Love it or hate it, Robotics;Notes definitely delivered up an unabashed happy ending. We did get the tragic death of Mizuka (for which I’d have expected Misaki to suffer a karmic price if nothing else), which in hindsight was certainly the series’ darkest and most emotionally powerful moment. But after that, everything came up roses (unless you’re a hard-core Kona shipper) – Kimijima is erased, Airi is revived and freed from his control, the townsfolk put the torches and pitchforks away and celebrate the robotics club, and even “Gunvarrel” is rehabilitated in the public eye. Maybe it’s because we see such a uniformly upbeat conclusion so rarely that it feels a bit funny to see this one play out, but in retrospect it seems very consistent with the overall tone of innocence and hope that defines the show.
While the ending is very much in character, the fact that it isn’t an especially challenging one can’t be denied. And that’s most obvious when you look at the number of questions the finale didn’t really answer. At the head of the list for me is why Kai seemed to suffer no ill effects from his Elephant and Mouse episodes, despite the stern warning that “he might die” which we heard last week. I’m still completely in the dark about just where the hell those monopoles that rained from the sky came from, and why – maybe that’s a mystery 5pb wants to keep in-house and use later, I don’t know. What about Airi – has a cure for her disease been found while she slept, or did she wake up only to face the same fate she did when Kimijima was with her? I also can’t help but wonder whether Frau Bow’s mother is alive or not (her too, I imagine).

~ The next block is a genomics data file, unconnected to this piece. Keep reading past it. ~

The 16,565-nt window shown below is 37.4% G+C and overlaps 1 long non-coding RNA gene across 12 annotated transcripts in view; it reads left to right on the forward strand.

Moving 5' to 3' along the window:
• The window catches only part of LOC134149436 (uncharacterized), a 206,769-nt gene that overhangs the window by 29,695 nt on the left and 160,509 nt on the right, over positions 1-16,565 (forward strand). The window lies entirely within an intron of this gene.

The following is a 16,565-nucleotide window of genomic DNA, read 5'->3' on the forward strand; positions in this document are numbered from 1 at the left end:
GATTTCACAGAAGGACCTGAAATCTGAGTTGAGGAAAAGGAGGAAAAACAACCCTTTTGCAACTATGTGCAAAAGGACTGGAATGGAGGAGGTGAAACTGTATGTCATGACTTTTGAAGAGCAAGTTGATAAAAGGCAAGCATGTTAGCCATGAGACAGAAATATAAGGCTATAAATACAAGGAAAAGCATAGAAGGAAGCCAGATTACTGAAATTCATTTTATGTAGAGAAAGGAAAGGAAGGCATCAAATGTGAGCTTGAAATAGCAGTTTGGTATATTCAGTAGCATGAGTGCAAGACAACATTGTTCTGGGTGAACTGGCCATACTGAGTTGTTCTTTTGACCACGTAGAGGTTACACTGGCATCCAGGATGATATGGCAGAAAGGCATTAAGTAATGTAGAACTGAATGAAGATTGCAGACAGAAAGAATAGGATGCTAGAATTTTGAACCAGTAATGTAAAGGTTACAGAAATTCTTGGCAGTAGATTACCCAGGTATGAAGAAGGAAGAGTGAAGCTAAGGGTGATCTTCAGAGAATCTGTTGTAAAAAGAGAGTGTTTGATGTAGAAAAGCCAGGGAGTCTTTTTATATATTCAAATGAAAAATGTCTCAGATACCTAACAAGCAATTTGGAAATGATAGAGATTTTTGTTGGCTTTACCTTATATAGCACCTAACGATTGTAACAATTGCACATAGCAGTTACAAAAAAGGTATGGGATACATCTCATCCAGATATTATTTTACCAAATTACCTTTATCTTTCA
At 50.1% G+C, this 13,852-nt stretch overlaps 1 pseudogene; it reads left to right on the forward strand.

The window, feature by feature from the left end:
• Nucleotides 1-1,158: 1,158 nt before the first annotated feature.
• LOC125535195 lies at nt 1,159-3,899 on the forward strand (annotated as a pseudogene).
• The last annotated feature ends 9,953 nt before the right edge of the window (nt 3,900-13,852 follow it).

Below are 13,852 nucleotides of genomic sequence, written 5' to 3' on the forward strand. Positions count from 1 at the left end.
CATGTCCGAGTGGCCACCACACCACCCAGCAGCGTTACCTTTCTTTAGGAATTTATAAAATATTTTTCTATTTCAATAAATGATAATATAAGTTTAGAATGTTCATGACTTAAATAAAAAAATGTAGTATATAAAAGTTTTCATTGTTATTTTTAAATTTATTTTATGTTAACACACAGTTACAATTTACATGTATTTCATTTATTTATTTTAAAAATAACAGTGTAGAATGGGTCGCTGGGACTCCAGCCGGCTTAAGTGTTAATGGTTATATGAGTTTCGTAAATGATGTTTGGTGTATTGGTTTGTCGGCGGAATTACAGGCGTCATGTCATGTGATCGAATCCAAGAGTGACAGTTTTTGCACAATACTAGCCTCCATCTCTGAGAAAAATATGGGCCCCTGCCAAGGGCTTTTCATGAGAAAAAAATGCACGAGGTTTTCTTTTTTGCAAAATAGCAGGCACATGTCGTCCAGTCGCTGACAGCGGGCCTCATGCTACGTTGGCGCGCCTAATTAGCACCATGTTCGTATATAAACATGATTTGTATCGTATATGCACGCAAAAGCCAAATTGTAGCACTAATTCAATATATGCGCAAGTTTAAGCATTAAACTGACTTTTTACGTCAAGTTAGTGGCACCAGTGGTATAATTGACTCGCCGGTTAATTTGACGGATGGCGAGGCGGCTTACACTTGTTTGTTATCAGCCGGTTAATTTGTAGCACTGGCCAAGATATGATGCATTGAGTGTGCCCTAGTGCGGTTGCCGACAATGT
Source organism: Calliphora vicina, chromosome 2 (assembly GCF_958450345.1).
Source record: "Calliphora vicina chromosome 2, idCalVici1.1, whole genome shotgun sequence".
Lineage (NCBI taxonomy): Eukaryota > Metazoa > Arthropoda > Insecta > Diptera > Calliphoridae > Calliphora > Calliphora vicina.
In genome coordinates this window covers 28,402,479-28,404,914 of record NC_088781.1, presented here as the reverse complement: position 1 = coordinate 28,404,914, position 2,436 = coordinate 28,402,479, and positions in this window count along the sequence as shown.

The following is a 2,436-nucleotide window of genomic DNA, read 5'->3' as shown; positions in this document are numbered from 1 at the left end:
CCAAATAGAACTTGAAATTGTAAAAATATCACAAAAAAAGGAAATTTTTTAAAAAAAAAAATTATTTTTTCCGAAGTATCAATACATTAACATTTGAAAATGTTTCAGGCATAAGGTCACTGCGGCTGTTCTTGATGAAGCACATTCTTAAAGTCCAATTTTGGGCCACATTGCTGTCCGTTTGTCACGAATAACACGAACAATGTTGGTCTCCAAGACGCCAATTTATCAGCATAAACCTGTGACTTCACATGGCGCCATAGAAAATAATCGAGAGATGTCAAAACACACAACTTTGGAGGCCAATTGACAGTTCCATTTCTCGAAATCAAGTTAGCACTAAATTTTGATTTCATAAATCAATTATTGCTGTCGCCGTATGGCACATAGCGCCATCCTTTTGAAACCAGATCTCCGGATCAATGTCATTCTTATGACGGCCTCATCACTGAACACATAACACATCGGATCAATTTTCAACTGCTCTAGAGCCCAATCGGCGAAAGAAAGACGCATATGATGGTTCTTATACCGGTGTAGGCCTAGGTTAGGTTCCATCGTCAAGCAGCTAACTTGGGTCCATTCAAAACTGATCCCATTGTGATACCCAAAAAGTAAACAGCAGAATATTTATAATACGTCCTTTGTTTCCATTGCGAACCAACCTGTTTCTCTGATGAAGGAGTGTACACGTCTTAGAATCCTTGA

The image we’re left with is of three astronauts taking off from JAXA’s Kagoshima launch site, one of them (only one, in fact) wearing a “Gunvarrel” patch on their arm. It’s pleasantly ambiguous – was that Aki? Perhaps it was Aki, Kaitou and Misa-nee for all I know. What we know for sure is that Kaitou deleted “Kill Ballad” from his PokeCon as soon as the final battle ended, symbolically leaving behind both his childhood and his obsession with Misa-nee and the incident which changed him forever. On the personal side I’d say things are pretty unambiguous after the events of last week, and while I’ll still content the romantic spark was a lot stronger with Kona-kun, in the context of the story this was probably the only way things could really have ended up.
If in the final context Robotics;Notes is measured solely in terms of a comparison with S;G, it’s going to suffer an ignominious fate. On the commercial side the difference is obvious. On the artistic side it’s not as obvious as it seems, and while I’m not going to claim that R;N is the equal of S;G I will say it’s both closer in terms of quality and in matters of substance than you’d believe if you only listened to the naysayers. I won’t belabor the point further because in doing so I’d be furthering the disservice to this series, which is really only connected to the world of S;G by a few relatively tenuous threads. It deserves to be judged on its own merits because in no way is it a direct sequel to Steins;Gate, and the overlap in mythology is such that one could easily be excused for forgetting it existed for ling stretches of the series. For some viewers that’s no doubt a criticism – for me it’s neither a positive or a negative in itself, merely a cautionary note about how we choose both to judge and to watch R;N.